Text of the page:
How to Evict a Tenant in South Carolina

Did you know that South Carolina Legal Code 27 - 40 covers tenant eviction and the eviction process? This guide outlines the causes and the steps landlords should know before they begin the eviction process.

  • Friday, November 25, 2016

  General   Legal   South Carolina   Eviction Guide   

Did you know that South Carolina Legal Code 27 - 40 covers tenant eviction and the eviction process? This guide outlines the causes and the steps landlords should know before they begin the eviction process. Landlords must have legal cause to evict. It is very important for landlords to use a clear, comprehensive and detailed lease or rental agreement to begin with – like VerticalRent’s online rent application. This avoids the possibility of a tenant claiming unfair eviction, and remaining in the property until the parties settle a law suit. As mentioned in other articles about evictions across the United States, the primary reasons for eviction are:

  • Failure to pay rent.
  • A breach of the rental agreement or lease conditions.
  • Illegal activity.
  • The agreement expired, but the tenant did not move out.

The law says that landlords must give tenants proper notice, and it clarifies timescales. All notices should be delivered in such a way that the landlord can prove date of receipt. To stay compliant with South Carolina Law, the following guidelines will help you as a landlord:

  • Failure to Pay Rent: For Nonpayment of Rent, written notice must be provided giving your tenant 5 days to remit payment of past due rent. You can ask your tenant to pay rent by sending you a papercheck, or inviting them to the VerticalRent tenant portal where they can sign-up for online rent collection.
  • Breach of the Rental Agreement: The tenant has 14 days from the date of receiving the written notice in order to comply with the terms of the lease. A breach of lease terms can be a violation of anything you set forth in your lease. For instance, let’s say that you have a rental in a college town and rent to students enrolled at the local university. In your lease agreement, you explicitly state that “keg parties” are not allowed. If for some reason, you have evidence that a keg party is occurring on your property – you can start the eviction process for breach of lease terms.
  • Illegal Activity: If the tenant is engaged in illegal activities, you may file an eviction lawsuit immediately provided that written notice has been provided to the tenant. It’s important to have evidence of illegal activity before starting the eviction process. Most landlords involve the local authorities to uncover evidence prior to starting the eviction process. The choice is really yours as the landlord.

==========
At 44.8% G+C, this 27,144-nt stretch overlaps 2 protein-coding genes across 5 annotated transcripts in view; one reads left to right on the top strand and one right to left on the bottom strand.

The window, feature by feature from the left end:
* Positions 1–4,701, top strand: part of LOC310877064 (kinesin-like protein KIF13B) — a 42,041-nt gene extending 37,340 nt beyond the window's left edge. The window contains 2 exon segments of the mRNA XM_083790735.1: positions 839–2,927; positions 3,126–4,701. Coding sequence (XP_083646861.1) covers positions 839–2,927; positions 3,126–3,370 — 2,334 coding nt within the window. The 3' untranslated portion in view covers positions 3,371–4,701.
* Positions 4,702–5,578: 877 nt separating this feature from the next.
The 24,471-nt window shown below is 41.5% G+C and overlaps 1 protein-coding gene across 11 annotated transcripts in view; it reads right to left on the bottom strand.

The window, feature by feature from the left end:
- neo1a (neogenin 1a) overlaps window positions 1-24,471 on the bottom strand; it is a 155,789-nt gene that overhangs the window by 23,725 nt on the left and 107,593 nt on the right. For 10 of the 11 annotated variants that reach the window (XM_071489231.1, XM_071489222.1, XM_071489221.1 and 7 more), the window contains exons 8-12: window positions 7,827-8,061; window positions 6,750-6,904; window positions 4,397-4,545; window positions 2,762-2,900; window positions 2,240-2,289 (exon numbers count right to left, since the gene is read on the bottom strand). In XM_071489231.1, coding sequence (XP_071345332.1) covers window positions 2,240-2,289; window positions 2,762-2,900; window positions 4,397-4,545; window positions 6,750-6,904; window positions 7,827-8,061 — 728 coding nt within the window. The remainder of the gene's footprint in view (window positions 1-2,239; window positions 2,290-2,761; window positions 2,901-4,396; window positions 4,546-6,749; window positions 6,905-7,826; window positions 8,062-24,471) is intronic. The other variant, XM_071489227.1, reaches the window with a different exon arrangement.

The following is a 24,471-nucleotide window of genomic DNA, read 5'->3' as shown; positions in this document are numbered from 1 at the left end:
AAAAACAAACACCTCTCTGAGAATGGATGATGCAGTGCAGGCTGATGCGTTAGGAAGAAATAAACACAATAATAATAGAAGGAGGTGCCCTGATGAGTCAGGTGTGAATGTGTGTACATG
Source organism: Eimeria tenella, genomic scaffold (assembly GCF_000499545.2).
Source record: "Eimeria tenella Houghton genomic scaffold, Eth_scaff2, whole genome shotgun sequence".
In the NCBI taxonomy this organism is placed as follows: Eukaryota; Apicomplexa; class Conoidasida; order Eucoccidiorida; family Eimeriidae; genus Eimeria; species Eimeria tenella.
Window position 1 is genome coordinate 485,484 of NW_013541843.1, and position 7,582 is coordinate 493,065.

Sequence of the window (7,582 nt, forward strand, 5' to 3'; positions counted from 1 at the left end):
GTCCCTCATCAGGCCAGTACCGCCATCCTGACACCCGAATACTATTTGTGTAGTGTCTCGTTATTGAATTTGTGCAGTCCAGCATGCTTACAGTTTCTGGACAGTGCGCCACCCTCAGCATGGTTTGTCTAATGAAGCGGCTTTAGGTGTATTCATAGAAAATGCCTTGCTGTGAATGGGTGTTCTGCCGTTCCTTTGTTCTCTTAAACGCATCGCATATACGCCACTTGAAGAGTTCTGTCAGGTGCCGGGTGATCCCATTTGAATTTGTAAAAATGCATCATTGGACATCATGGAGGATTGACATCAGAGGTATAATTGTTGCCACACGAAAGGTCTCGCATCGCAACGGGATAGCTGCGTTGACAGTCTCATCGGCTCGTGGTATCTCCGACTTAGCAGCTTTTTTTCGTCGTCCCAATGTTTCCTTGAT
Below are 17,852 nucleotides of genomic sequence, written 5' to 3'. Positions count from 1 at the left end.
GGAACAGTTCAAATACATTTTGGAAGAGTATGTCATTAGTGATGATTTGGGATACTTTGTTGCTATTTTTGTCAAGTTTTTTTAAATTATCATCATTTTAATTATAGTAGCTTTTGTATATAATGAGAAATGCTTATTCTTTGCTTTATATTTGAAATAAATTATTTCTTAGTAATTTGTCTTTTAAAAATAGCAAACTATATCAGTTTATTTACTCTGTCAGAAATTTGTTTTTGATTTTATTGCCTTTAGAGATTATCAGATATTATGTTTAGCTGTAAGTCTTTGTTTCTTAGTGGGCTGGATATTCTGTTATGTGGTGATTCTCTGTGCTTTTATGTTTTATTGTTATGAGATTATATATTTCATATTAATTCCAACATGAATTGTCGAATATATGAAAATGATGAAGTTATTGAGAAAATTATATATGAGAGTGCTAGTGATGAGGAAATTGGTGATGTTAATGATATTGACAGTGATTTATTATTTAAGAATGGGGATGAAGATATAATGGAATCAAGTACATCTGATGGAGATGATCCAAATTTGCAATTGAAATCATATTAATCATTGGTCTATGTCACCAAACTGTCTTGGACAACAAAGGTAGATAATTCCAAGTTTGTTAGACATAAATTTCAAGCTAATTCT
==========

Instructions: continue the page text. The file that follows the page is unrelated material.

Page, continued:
• End of Lease, Month-to-Month, Etc: Issue a 30 day notice to quit the premises.

If the tenant corrects the problem (e.g. pays the rent) then you cannot evict them. If the tenant does not correct the problem, you may issue an eviction notice. When issuing an Eviction Notice, you should include the following:

  • Name the personal and premises details: landlord and tenants' details, property address, etc.
  • State the reason for the eviction.
  • Clarify the tenant, and anyone else in the property, has 30 days to quit and surrender the property.
  • Clarify that if they do not quit and surrender, they forfeit any rights under the agreement, and you will begin legal proceedings, and will sue for unpaid rent, cost of repair, legal costs, and costs of repossessing the premises.

Final Note

Under South Carolina law, only a law enforcement officer may execute a forcible eviction. By following this guide, you maximize the likelihood of winning a law suit, if it goes that far.

Keep reading us at VerticalRent as we explore all U.S. eviction laws.

DISCLAIMER:

VerticalRent® is not a law firm, and the employees of VerticalRent® are not acting as your attorney.Our free eviction notice service is not a substitute for the sound advice of a local attorney, whom is familiar with your local laws and regulations.VerticalRent® cannot provide you with legal advice, nor are we permitted to engage in the practice of law.Therefore, we are prohibited from providing you with any sort of advice, opinion, explanation, or recommendation about your possible legal rights – which may include remedies, options, defenses, or the selection of landlord forms available on the VerticalRent platform.

Our platform is designed to provide landlords and property managers with an education portal to share ideas, connect with one another, screen applicants, collect rent online, advertise vacancies, and generate free landlord forms.To that extent, our blog and community often publishes general information on legal issues commonly encountered by landlords – such as evicting tenants.

Although VerticalRent takes every reasonably effort possible to ensure the accuracy of its consumer reports and landlord forms, we do not guarantee or warrant the information to be correct, complete, or up - to - date.The law changes rapidly in across the United States, from jurisdiction to jurisdiction.

Finally, it should be noted that VerticalRent is not responsible for any loss, injury, claim, damage, or liability related to the use of our landlord forms or consumer reports generated from this platform.


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